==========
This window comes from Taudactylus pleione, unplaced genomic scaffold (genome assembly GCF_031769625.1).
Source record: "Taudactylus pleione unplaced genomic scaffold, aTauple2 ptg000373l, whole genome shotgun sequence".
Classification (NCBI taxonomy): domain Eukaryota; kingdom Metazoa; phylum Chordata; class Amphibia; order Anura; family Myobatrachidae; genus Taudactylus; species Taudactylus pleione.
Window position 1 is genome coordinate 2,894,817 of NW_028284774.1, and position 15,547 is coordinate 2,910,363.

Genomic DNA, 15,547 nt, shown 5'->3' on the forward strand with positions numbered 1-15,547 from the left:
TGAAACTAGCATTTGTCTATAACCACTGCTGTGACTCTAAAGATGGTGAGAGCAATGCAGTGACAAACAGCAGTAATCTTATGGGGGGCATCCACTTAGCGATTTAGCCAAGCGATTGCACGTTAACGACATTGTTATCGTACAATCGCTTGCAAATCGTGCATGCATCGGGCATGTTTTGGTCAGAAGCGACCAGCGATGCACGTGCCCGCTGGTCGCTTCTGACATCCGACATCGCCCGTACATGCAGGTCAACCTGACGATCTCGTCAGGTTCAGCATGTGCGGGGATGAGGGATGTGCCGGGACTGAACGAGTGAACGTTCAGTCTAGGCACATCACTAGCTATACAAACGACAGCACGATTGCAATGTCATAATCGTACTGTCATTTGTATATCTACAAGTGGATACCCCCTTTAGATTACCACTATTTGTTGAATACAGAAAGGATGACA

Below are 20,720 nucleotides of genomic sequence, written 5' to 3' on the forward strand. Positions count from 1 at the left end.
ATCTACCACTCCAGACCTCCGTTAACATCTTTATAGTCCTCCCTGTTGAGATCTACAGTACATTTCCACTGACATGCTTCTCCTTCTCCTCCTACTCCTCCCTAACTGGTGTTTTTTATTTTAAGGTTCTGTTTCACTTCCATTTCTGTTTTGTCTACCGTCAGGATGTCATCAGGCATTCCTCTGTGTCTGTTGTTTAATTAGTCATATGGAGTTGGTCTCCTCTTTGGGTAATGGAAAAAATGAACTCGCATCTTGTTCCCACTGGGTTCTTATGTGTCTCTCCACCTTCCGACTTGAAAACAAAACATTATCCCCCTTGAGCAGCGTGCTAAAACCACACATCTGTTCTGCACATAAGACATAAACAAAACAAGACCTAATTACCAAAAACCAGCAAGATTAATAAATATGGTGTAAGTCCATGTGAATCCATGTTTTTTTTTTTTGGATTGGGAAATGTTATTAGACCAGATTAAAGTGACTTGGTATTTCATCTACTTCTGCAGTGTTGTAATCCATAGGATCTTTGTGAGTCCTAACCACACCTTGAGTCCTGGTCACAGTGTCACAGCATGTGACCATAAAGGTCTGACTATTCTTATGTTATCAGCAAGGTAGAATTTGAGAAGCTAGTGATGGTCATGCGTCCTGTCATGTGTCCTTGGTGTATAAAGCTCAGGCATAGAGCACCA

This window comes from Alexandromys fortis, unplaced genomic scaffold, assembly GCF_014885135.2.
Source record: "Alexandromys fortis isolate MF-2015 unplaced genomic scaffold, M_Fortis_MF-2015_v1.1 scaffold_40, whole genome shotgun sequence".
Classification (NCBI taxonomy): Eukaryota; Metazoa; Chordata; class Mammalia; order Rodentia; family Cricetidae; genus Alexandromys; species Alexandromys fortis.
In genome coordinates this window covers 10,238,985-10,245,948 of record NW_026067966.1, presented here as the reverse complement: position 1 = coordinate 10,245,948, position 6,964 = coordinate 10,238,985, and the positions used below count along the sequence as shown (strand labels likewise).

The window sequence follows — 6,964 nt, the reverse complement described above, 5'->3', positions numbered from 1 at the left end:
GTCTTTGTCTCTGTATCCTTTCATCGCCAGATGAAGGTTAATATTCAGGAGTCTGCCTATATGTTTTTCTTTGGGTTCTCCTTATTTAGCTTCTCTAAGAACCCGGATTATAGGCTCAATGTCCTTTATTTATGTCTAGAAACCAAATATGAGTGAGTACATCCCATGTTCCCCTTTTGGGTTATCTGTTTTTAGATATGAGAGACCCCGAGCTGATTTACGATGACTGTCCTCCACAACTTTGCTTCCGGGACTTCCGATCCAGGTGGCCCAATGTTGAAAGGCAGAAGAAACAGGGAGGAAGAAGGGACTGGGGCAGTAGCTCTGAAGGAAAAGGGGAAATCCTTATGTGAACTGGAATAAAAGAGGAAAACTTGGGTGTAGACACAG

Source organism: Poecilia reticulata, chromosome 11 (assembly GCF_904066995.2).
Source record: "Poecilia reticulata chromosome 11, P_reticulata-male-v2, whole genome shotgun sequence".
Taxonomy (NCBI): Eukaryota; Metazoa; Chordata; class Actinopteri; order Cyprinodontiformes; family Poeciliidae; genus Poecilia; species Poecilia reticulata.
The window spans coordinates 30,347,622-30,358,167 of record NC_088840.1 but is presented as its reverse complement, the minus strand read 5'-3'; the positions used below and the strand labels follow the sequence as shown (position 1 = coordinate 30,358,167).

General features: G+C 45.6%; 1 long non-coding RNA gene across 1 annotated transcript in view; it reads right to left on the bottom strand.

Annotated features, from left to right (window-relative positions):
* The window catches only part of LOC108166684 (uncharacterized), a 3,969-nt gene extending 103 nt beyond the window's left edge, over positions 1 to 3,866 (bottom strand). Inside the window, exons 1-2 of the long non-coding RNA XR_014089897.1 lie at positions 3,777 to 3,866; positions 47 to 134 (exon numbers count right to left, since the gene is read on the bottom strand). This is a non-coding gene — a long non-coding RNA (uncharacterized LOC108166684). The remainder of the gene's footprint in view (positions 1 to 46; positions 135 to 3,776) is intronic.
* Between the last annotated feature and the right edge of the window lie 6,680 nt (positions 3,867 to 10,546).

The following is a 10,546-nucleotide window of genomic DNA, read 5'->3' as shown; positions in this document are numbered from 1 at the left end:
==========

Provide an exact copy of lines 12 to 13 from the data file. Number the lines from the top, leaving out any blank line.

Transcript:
In genome coordinates this window covers 10,238,985-10,245,948 of record NW_026067966.1, presented here as the reverse complement: position 1 = coordinate 10,245,948, position 6,964 = coordinate 10,238,985, and the positions used below count along the sequence as shown (strand labels likewise).

The window sequence follows — 6,964 nt, the reverse complement described above, 5'->3', positions numbered from 1 at the left end: